Removing Glue and Epoxy From Leather Seats

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Things You'll Need

  • Plastic knife

  • Cotton swab

  • Essential oils (tea tree or eucalyptus)

  • Klucel G

  • Alcohol

  • Acetone

  • Lint-free cloth

Leather seats are difficult to clean because chemicals can destroy the leather, especially if it is dyed.
Image Credit: Hemera Technologies/ Images

Cleaning stains off any kind of leather is a frightening task. Leather is fragile, and harsh chemical cleaners may fade the color or eat away at the leather. Removing glue, especially tough glue such as super glue or epoxy, is more difficult than removing other stains. Glue is made to last, not dissolve; epoxies are worse. They have two chemicals that combine when applied, and those chemicals form an impenetrable bond. The most common method to remove glue from leather is using acetone, but only use it as a last resort, because acetone is damaging to leather. Try essential oils or special leather cleaners first.


Step 1

Wipe away as much glue as possible with the lint-free cloth if the glue is still wet. Catching the glue early makes the task easier.

Step 2

Place the smooth edge of the plastic knife against the edge of the hardened glue. Tilt the knife so that the edge points underneath the glue.

Step 3

Scrape the glue off the leather with the knife, but do not dig the knife into the leather. Scrape it gently across the top of the leather, but under the glue. Try to remove as much hardened glue as possible.

Essential Oils

Step 1

Dip the cotton swab into the essential oil, coating the tip.

Step 2

Run the cotton swab over the hardened glue, pressing gently on the leather. Let the oil sit a few minutes to soften the glue.

Step 3

Wipe away the oil and glue with the cloth. Repeat if necessary.

Klucel G

Step 1

Mix the Klucel G powder with a small amount of alcohol to make a thick paste. Make sure the paste is thick. If the mixture is runny, add more powder. The paste should stick to a cotton swab and not fall off.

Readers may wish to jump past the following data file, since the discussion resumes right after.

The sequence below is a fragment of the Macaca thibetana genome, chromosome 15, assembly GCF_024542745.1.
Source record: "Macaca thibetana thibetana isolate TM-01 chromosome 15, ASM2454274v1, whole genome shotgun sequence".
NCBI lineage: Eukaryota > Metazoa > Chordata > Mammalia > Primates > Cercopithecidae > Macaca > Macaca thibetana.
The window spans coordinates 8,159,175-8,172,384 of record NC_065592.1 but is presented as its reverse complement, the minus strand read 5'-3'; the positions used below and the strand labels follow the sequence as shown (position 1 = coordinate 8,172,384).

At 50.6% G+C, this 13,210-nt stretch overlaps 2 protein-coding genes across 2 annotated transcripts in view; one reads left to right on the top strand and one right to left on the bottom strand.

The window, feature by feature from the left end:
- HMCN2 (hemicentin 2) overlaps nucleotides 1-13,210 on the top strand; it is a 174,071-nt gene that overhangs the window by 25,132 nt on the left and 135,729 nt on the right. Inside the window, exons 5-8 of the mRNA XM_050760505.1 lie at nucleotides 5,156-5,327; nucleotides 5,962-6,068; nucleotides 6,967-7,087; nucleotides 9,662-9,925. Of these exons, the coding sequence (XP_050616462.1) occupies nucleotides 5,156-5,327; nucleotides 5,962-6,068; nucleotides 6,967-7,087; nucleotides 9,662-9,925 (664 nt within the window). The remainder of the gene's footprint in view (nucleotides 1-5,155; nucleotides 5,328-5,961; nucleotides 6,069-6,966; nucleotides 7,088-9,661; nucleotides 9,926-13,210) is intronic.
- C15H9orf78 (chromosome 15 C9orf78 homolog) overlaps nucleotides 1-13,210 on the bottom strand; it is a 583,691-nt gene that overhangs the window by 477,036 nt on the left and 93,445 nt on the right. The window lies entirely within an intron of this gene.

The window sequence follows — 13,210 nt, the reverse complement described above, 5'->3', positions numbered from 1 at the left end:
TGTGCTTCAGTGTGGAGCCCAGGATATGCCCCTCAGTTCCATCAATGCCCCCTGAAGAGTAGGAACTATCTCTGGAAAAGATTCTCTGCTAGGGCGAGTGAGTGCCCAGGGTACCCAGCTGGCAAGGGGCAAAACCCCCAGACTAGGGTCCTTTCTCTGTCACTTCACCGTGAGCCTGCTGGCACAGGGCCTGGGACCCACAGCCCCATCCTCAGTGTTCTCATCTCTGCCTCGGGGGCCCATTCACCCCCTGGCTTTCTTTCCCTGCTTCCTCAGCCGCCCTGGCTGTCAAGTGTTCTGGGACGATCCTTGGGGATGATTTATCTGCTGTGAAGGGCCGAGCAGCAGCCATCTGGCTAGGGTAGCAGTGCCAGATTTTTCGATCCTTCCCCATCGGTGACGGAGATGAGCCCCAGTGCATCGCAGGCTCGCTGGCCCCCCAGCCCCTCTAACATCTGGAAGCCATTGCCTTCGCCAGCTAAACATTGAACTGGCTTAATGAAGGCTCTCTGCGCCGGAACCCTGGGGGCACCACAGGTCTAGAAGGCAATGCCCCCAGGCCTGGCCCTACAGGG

Step 2

Dip the cotton swab into the mixture, coating the tip.

Step 3

Rub the mixture over the glue, pressing gently on the leather. Let the paste sit for several minutes then wipe the paste and glue away with the cloth. Repeat, if necessary.


Step 1

Dip the cotton swab into acetone, coating the tip.

Step 2

Rub the acetone into the glue, but do not let the acetone touch the leather. Only apply acetone to the glue.

Step 3

Let the acetone sit for a few minutes. Dab the acetone and glue off the leather with the cloth. Do not wipe away the acetone, as it will spread it to the leather.


Besides tea tree oil and eucalyptus, try other essential oils such as lavender and pine. Not all essentials work as cleaners. Museums use Klucel G to repair old leather books, making it safe for all leather. Use a leather conditioner after removing the glue to return the leather to its natural shine. When in doubt, take the seat to a professional cleaner.


Diluting acetone in water makes it less potent, but still damaging to leather. Always test a hidden spot on the leather before using any chemicals. If the color fades, do not use that chemical on the glue spot. Once epoxy cures, it is impossible to remove. Only extreme heat will soften the adhesive, but that would catch the leather seat on fire.

Marilla Mulwane

Marilla Mulwane has been writing professionally since 2005. She has published a fantasy novel for young adults and writes articles on literature, pets, video games and tattoos. Her poetry has been featured on the website and products for the nonprofit organization HALos. She graduated from the State University of New York, Oneonta with a Bachelor of Arts in English and creative writing.